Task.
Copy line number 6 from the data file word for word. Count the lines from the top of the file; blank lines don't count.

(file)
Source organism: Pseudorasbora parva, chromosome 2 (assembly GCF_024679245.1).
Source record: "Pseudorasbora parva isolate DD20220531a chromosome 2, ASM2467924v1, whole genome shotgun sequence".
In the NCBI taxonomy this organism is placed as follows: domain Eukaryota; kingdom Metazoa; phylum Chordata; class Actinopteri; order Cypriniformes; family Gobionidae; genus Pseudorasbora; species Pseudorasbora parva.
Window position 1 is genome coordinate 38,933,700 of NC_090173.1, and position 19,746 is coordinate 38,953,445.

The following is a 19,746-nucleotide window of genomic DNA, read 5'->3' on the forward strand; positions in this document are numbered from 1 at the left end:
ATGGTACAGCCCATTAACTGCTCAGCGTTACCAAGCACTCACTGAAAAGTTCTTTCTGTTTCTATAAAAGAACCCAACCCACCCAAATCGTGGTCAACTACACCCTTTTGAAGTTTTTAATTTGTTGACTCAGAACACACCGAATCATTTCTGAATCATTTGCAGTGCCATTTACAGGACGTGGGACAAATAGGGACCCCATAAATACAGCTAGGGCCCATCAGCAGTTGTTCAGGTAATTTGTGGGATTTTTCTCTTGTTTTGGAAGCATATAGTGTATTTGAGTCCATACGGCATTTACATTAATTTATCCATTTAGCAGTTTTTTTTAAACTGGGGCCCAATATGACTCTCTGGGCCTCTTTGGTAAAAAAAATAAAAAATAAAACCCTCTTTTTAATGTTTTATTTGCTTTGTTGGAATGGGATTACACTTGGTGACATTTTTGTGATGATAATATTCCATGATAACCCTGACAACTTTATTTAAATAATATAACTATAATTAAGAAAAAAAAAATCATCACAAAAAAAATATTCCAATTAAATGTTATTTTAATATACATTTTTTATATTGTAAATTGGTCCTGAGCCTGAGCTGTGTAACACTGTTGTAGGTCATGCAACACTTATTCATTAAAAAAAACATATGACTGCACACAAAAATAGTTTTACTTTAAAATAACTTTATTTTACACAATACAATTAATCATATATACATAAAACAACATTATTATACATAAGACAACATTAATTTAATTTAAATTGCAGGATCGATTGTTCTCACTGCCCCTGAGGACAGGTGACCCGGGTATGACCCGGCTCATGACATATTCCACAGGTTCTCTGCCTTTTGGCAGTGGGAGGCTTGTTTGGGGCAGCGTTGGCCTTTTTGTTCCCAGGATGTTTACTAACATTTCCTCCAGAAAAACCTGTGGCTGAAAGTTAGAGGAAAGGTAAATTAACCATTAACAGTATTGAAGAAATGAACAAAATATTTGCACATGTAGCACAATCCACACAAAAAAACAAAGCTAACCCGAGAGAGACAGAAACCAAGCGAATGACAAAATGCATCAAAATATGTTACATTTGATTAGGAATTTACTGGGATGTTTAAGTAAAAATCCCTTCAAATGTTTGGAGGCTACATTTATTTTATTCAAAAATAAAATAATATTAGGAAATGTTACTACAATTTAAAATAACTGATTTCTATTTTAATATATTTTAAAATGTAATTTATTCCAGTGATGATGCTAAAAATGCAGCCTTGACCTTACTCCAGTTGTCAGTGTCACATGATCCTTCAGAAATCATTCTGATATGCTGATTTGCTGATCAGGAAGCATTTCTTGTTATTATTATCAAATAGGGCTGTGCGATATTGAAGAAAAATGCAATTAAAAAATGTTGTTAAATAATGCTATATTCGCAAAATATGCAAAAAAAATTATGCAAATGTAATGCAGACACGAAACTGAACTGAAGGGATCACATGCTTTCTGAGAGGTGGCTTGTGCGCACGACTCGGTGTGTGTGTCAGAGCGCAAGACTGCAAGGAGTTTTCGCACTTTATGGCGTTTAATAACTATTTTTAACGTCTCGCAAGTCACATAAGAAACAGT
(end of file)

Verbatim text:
ATGGTACAGCCCATTAACTGCTCAGCGTTACCAAGCACTCACTGAAAAGTTCTTTCTGTTTCTATAAAAGAACCCAACCCACCCAAATCGTGGTCAACTACACCCTTTTGAAGTTTTTAATTTGTTGACTCAGAACACACCGAATCATTTCTGAATCATTTGCAGTGCCATTTACAGGACGTGGGACAAATAGGGACCCCATAAATACAGCTAGGGCCCATCAGCAGTTGTTCAGGTAATTTGTGGGATTTTTCTCTTGTTTTGGAAGCATATAGTGTATTTGAGTCCATACGGCATTTACATTAATTTATCCATTTAGCAGTTTTTTTTAAACTGGGGCCCAATATGACTCTCTGGGCCTCTTTGGTAAAAAAAATAAAAAATAAAACCCTCTTTTTAATGTTTTATTTGCTTTGTTGGAATGGGATTACACTTGGTGACATTTTTGTGATGATAATATTCCATGATAACCCTGACAACTTTATTTAAATAATATAACTATAATTAAGAAAAAAAAAATCATCACAAAAAAAATATTCCAATTAAATGTTATTTTAATATACATTTTTTATATTGTAAATTGGTCCTGAGCCTGAGCTGTGTAACACTGTTGTAGGTCATGCAACACTTATTCATTAAAAAAAACATATGACTGCACACAAAAATAGTTTTACTTTAAAATAACTTTATTTTACACAATACAATTAATCATATATACATAAAACAACATTATTATACATAAGACAACATTAATTTAATTTAAATTGCAGGATCGATTGTTCTCACTGCCCCTGAGGACAGGTGACCCGGGTATGACCCGGCTCATGACATATTCCACAGGTTCTCTGCCTTTTGGCAGTGGGAGGCTTGTTTGGGGCAGCGTTGGCCTTTTTGTTCCCAGGATGTTTACTAACATTTCCTCCAGAAAAACCTGTGGCTGAAAGTTAGAGGAAAGGTAAATTAACCATTAACAGTATTGAAGAAATGAACAAAATATTTGCACATGTAGCACAATCCACACAAAAAAACAAAGCTAACCCGAGAGAGACAGAAACCAAGCGAATGACAAAATGCATCAAAATATGTTACATTTGATTAGGAATTTACTGGGATGTTTAAGTAAAAATCCCTTCAAATGTTTGGAGGCTACATTTATTTTATTCAAAAATAAAATAATATTAGGAAATGTTACTACAATTTAAAATAACTGATTTCTATTTTAATATATTTTAAAATGTAATTTATTCCAGTGATGATGCTAAAAATGCAGCCTTGACCTTACTCCAGTTGTCAGTGTCACATGATCCTTCAGAAATCATTCTGATATGCTGATTTGCTGATCAGGAAGCATTTCTTGTTATTATTATCAAATAGGGCTGTGCGATATTGAAGAAAAATGCAATTAAAAAATGTTGTTAAATAATGCTATATTCGCAAAATATGCAAAAAAAATTATGCAAATGTAATGCAGACACGAAACTGAACTGAAGGGATCACATGCTTTCTGAGAGGTGGCTTGTGCGCACGACTCGGTGTGTGTGTCAGAGCGCAAGACTGCAAGGAGTTTTCGCACTTTATGGCGTTTAATAACTATTTTTAACGTCTCGCAAGTCACATAAGAAACAGT